The National Kidney Disease Education Program supports dietary restriction of K+ for initial management of hyperkalemia in patients with CKD. While this strategy helps limit intake, it does not address any underlying kidney dysfunction that is reducing the excretion of K+.

This table lists foods high in potassium. Topping the list is the avocado, which has approximately 38 milliequivalents of potassium. Bananas, reputed to be among the foods highest in potassium, have comparatively less potassium content, just 12 milliequivalents.

Reproduced with permission from Weiner ID, Linas SL, Wingo CS. Disorders of Potassium Metabolism. In: Johnson R, Fluege J, Feehally J, eds. Comprehensive Clinical Nephrology. 4th ed. Philadelphia, PA: Saunders Elsevier; 2010:118-129.

Visit the organizations below for more information on K+-rich foods and strategies to establish a better dietary routine.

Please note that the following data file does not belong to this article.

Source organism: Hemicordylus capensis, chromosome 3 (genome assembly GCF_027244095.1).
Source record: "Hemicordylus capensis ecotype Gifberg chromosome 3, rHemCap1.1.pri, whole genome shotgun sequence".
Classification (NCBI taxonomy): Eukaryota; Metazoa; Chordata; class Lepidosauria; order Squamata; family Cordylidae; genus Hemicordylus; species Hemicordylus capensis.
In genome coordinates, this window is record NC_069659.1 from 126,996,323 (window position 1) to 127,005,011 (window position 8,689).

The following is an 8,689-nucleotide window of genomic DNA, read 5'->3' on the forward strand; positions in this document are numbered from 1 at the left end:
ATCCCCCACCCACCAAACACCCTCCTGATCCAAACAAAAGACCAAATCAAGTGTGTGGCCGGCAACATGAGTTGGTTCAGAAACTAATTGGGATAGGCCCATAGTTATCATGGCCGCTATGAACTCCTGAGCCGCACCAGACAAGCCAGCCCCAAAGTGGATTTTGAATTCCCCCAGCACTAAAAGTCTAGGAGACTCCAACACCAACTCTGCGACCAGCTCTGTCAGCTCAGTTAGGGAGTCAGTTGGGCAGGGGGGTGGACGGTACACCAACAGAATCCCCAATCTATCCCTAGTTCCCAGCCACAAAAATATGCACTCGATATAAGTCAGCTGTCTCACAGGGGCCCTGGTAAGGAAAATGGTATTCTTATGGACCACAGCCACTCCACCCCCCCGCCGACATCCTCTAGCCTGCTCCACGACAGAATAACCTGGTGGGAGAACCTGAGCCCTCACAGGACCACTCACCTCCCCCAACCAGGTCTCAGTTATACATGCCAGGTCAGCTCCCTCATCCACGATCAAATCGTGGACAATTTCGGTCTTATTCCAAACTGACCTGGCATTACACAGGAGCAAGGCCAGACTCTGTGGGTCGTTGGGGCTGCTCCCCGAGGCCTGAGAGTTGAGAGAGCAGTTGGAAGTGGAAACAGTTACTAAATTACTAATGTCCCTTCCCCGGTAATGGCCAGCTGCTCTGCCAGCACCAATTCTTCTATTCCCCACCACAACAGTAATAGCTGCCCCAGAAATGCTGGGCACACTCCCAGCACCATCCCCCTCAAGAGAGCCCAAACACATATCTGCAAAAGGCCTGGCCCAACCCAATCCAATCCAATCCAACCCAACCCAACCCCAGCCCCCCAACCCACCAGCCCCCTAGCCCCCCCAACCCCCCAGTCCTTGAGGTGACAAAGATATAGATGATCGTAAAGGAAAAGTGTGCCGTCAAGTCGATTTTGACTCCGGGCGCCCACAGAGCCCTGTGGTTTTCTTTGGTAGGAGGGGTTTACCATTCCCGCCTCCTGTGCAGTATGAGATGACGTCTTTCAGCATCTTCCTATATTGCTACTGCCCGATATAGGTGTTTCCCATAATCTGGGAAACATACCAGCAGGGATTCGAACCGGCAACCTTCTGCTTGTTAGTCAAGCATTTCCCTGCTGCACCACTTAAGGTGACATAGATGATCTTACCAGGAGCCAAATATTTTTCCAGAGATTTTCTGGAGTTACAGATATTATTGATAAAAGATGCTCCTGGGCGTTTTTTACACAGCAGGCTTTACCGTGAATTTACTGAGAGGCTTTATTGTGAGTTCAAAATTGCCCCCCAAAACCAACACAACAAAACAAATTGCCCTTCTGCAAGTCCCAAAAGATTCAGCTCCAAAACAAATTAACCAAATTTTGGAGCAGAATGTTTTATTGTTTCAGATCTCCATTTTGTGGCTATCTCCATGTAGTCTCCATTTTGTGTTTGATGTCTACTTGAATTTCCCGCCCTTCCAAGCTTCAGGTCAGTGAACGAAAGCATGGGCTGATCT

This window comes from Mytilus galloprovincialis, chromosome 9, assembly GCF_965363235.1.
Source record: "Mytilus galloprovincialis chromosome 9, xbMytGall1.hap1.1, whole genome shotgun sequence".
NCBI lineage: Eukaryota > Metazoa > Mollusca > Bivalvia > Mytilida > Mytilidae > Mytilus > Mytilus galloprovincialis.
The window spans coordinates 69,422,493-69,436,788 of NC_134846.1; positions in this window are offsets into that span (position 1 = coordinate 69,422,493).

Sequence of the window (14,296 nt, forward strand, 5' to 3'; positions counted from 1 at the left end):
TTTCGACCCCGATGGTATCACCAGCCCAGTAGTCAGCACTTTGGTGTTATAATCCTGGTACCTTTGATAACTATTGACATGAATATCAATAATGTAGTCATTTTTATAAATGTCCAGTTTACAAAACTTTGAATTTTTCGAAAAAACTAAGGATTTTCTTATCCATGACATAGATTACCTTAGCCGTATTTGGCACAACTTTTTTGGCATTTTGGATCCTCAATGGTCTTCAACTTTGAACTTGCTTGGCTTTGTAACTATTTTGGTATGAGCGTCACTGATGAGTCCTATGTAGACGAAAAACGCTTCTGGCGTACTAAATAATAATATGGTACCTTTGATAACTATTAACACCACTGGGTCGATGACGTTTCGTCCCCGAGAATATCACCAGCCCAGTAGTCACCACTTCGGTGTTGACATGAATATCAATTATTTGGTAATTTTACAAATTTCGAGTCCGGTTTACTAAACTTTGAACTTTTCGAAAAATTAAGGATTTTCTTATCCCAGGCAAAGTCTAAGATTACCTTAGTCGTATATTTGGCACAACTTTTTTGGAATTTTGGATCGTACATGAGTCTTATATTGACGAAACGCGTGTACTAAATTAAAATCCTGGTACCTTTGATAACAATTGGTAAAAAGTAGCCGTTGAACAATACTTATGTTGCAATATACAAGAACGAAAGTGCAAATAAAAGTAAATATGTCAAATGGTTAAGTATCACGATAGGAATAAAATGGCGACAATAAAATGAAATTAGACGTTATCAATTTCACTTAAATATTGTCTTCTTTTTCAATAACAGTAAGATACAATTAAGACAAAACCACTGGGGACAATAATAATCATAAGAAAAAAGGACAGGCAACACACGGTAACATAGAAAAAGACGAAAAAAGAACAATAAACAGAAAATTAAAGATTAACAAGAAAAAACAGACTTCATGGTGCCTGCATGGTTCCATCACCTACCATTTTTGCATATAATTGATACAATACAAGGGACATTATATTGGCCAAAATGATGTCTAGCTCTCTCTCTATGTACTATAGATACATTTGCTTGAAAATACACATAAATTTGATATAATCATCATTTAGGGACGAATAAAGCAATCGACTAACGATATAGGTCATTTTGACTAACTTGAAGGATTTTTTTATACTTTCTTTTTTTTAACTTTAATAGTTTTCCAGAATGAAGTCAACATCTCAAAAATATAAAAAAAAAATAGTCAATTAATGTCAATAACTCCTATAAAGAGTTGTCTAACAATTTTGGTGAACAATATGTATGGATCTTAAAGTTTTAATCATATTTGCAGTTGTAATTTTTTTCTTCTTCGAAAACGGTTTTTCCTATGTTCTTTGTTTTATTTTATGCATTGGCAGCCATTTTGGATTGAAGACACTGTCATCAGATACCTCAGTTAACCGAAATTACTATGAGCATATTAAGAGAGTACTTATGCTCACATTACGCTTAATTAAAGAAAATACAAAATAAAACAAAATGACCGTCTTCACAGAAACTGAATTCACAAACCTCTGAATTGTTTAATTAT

Discontinuation/dose reduction of RAASi

Treatment of Hyperkalemia: Discontinuation/dose reduction of RAASi. Advantages: Prevention of recurrent hyperkalemic events. Limitations: Stopping or suboptimal utilization of renal/cardioprotective RAASi therapy.

Identification and interruption of hyperkalemia-inducing medications (especially RAASi medications) is one of the guideline-recommended strategies for preventing recurrent episodes of elevated serum K+.

However, in patients treated with this strategy, a higher percentage of adverse outcomes or mortality was observed. Mortality was observed twice as frequently in patients who were discontinued from RAASi or were receiving a suboptimal dose irrespective of comorbidity status.

Until recently, the treatment paradigm for hyperkalemia has remained without major advances.1 However, as science evolves, the use of K+ binders to help patients chronically manage serum K+ is being explored on an ongoing basis.